I missed the first 15 minutes or so because of dinner. It wouldn’t have been a problem except for the fact that some kitchen construction is ongoing at home, so I don’t have access to a TV while I eat like I have had in the past.
And it doesn’t really seem like I missed that much either before or after I tuned in. President Obama said some interesting things about paying for healthcare reform, as well as his belief that deficit reduction is contingent on healthcare reform, and even that a millionaire’s tax might be help pay the freight. What I wish I heard was something about what exactly he envisions in health reform. About all I think we got was a sense that he wants a system where doctors and people make decisions- not insurance companies or government bureaucrats- and that’s really not something anyone debates. Also, he likes the idea of healthcare mirroring noted hospitals like the Cleveland Clinic and Mayo Clinic, which apparently have policies in place to provide top-notch care for less cost than you might expect. Plus, he’s for a public option because he believes it would keep private ensurers honest (as do quite a few Democrats in Congress). Not much on how it would achieve that goal though, although we did get a hint that it might legitimately offer similar benefits to what federal government employees can receive (including the President and members of Congress). Could the federal government really deliver on that? Could subsidies be restricted so that private competitors aren’t driven out of business?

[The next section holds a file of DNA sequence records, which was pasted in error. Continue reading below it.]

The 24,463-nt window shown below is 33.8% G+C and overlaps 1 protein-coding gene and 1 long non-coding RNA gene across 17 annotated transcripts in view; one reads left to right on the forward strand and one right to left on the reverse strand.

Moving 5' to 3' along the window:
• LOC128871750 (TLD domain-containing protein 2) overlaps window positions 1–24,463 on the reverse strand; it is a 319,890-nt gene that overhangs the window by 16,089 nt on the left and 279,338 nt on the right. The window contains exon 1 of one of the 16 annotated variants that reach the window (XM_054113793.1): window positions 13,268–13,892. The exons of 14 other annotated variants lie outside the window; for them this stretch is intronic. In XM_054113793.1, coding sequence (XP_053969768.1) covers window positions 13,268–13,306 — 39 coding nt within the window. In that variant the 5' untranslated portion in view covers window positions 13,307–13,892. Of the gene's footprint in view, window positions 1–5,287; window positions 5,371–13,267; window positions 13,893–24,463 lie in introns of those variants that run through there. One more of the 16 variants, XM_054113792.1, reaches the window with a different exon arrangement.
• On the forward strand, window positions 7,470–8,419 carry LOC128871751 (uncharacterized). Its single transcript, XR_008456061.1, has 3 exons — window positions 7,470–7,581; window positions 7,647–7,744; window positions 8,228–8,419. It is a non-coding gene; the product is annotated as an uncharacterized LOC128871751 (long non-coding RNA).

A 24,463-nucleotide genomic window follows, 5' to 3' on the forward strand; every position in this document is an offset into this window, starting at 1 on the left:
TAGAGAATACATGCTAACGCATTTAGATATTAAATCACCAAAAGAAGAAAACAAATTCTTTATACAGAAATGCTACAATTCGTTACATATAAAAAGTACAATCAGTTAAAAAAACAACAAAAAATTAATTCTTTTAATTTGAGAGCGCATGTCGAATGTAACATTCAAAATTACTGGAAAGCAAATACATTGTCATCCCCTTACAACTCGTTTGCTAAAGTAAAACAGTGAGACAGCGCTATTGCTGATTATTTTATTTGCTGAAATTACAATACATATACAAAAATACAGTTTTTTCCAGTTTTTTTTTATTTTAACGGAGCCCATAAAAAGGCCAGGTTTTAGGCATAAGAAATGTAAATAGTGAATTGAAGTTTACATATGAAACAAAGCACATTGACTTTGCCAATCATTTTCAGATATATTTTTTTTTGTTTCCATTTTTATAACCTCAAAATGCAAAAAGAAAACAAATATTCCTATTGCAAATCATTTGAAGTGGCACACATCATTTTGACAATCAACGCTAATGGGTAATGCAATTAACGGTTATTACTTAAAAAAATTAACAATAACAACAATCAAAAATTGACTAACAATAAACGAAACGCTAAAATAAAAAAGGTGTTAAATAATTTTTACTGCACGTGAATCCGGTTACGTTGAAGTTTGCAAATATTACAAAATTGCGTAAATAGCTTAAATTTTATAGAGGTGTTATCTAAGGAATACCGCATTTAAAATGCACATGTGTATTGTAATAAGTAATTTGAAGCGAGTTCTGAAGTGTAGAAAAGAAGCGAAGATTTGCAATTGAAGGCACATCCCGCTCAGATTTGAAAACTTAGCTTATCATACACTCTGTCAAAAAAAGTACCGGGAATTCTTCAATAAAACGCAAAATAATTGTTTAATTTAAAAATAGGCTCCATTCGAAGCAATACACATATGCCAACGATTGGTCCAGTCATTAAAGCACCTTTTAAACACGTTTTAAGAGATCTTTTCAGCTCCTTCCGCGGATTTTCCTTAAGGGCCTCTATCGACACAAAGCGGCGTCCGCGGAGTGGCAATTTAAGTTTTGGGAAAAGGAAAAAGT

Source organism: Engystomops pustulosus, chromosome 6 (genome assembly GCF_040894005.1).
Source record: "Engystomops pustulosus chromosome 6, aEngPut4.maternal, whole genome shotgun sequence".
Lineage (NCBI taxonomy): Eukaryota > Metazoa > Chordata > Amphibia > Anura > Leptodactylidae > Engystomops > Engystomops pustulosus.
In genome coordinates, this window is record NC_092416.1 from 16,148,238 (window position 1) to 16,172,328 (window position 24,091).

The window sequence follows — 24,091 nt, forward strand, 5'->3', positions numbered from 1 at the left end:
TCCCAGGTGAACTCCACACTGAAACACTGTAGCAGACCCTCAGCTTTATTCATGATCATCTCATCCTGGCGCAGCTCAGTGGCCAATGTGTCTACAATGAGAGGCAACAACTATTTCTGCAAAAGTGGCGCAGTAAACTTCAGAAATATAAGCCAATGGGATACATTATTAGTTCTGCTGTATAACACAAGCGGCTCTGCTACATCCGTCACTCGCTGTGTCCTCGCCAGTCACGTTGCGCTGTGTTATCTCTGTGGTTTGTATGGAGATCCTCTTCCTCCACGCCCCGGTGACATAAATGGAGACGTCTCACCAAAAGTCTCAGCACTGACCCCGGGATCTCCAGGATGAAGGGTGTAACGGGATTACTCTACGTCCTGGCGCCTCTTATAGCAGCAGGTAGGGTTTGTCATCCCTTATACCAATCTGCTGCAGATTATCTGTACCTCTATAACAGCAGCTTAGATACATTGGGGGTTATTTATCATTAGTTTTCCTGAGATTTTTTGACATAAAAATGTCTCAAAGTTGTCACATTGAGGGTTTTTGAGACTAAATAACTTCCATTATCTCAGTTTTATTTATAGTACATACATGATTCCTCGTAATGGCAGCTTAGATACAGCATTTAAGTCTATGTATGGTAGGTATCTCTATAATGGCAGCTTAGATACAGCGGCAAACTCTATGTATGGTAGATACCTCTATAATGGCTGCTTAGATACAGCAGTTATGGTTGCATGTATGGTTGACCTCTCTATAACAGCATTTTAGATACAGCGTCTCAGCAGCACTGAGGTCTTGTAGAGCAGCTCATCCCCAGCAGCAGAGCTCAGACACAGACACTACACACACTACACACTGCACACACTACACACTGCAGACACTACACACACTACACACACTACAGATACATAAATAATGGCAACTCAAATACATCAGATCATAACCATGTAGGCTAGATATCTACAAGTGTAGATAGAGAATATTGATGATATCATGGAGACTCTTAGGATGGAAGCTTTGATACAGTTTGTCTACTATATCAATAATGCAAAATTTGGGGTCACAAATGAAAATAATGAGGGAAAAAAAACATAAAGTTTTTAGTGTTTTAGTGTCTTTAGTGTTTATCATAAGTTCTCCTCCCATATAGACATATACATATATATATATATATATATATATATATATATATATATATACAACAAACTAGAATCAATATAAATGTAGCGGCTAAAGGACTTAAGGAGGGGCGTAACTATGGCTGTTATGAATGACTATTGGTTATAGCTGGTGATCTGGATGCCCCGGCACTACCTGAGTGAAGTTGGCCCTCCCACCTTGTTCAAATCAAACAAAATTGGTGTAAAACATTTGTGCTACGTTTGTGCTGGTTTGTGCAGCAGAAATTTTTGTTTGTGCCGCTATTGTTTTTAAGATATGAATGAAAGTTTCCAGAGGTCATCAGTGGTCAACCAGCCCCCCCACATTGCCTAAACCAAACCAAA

Even without much of his own vision, I think the President would have been more effective if he’d commented on some of the things which are actually going through Congress right now. In fact, so does at least one Democratic aide in Congress. He could still say that he is open-minded on what’s out there, but we’d all have a better sense of parameters.
Just my take. But the exceptionally perceptive Chris Cillizza couldn’t find much to draw from the President’s remarks besides the idea that “The country has major problems that everyone has a stake in.” It’s also clear that it’s not going to happen before the August recess. Fellow WaPo reporter Alec MacGillis finds that despite pledges that no sacrifices would be needed in President Obama’s remarks, many healthcare experts say that reform will require some very tough decisions even after implementation.
Here are the President’s words in full.
Three Fish Limit finds a piece from Forbes by Scott Atlas of the Hoover Institution and Stanford University Medical Center which claims rationing is among the only ways for a government to cut healthcare costs. Plus, innovation would ultimately be stifled. Instead, he suggests empowering the consumer with money and choice- which he really should have fleshed out a bit more. Another blogger also thinks some unsavory elements of reform aren’t being discussed.
On the other hand, Millard Fillmore’s Bathtub finds a piece defending the value of universal coverage- including the public option- namely, when you actually need it.
Plenty of other stuff out there in the blogosphere on this hot button issue.